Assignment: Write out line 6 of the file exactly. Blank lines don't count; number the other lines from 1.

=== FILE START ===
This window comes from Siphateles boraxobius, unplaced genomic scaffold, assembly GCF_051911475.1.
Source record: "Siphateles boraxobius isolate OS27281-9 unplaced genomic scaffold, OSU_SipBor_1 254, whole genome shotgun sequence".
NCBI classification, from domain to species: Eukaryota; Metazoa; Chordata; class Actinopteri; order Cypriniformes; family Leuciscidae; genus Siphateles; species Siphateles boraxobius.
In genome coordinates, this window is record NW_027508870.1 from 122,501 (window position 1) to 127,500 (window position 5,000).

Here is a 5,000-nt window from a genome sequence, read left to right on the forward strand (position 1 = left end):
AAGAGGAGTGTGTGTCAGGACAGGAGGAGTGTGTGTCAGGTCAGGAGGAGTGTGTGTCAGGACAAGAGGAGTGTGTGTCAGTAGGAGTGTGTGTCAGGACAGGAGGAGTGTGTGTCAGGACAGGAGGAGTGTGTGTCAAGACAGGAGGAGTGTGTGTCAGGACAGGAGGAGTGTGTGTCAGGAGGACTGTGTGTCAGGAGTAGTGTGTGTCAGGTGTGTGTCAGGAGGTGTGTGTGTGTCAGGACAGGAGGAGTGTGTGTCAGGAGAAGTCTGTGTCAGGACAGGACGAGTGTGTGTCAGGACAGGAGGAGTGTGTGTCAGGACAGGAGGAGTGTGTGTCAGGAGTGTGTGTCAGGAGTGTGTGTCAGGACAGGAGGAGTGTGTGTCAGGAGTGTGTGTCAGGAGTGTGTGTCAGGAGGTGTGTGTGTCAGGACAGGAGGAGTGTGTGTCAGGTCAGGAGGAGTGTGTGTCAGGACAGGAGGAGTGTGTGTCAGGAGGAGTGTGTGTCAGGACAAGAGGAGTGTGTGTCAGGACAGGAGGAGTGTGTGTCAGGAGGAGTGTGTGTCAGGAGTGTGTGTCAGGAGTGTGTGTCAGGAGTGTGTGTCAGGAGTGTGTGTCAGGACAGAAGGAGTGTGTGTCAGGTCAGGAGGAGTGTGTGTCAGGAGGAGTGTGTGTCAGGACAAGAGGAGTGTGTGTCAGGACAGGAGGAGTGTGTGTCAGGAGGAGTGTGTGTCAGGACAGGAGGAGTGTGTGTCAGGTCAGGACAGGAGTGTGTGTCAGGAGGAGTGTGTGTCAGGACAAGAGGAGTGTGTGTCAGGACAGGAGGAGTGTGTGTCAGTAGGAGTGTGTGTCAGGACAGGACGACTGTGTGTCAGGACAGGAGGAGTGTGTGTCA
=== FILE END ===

AAGAGGAGTGTGTGTCAGGACAGGAGGAGTGTGTGTCAGGTCAGGAGGAGTGTGTGTCAGGACAAGAGGAGTGTGTGTCAGTAGGAGTGTGTGTCAGGACAGGAGGAGTGTGTGTCAGGACAGGAGGAGTGTGTGTCAAGACAGGAGGAGTGTGTGTCAGGACAGGAGGAGTGTGTGTCAGGAGGACTGTGTGTCAGGAGTAGTGTGTGTCAGGTGTGTGTCAGGAGGTGTGTGTGTGTCAGGACAGGAGGAGTGTGTGTCAGGAGAAGTCTGTGTCAGGACAGGACGAGTGTGTGTCAGGACAGGAGGAGTGTGTGTCAGGACAGGAGGAGTGTGTGTCAGGAGTGTGTGTCAGGAGTGTGTGTCAGGACAGGAGGAGTGTGTGTCAGGAGTGTGTGTCAGGAGTGTGTGTCAGGAGGTGTGTGTGTCAGGACAGGAGGAGTGTGTGTCAGGTCAGGAGGAGTGTGTGTCAGGACAGGAGGAGTGTGTGTCAGGAGGAGTGTGTGTCAGGACAAGAGGAGTGTGTGTCAGGACAGGAGGAGTGTGTGTCAGGAGGAGTGTGTGTCAGGAGTGTGTGTCAGGAGTGTGTGTCAGGAGTGTGTGTCAGGAGTGTGTGTCAGGACAGAAGGAGTGTGTGTCAGGTCAGGAGGAGTGTGTGTCAGGAGGAGTGTGTGTCAGGACAAGAGGAGTGTGTGTCAGGACAGGAGGAGTGTGTGTCAGGAGGAGTGTGTGTCAGGACAGGAGGAGTGTGTGTCAGGTCAGGACAGGAGTGTGTGTCAGGAGGAGTGTGTGTCAGGACAAGAGGAGTGTGTGTCAGGACAGGAGGAGTGTGTGTCAGTAGGAGTGTGTGTCAGGACAGGACGACTGTGTGTCAGGACAGGAGGAGTGTGTGTCA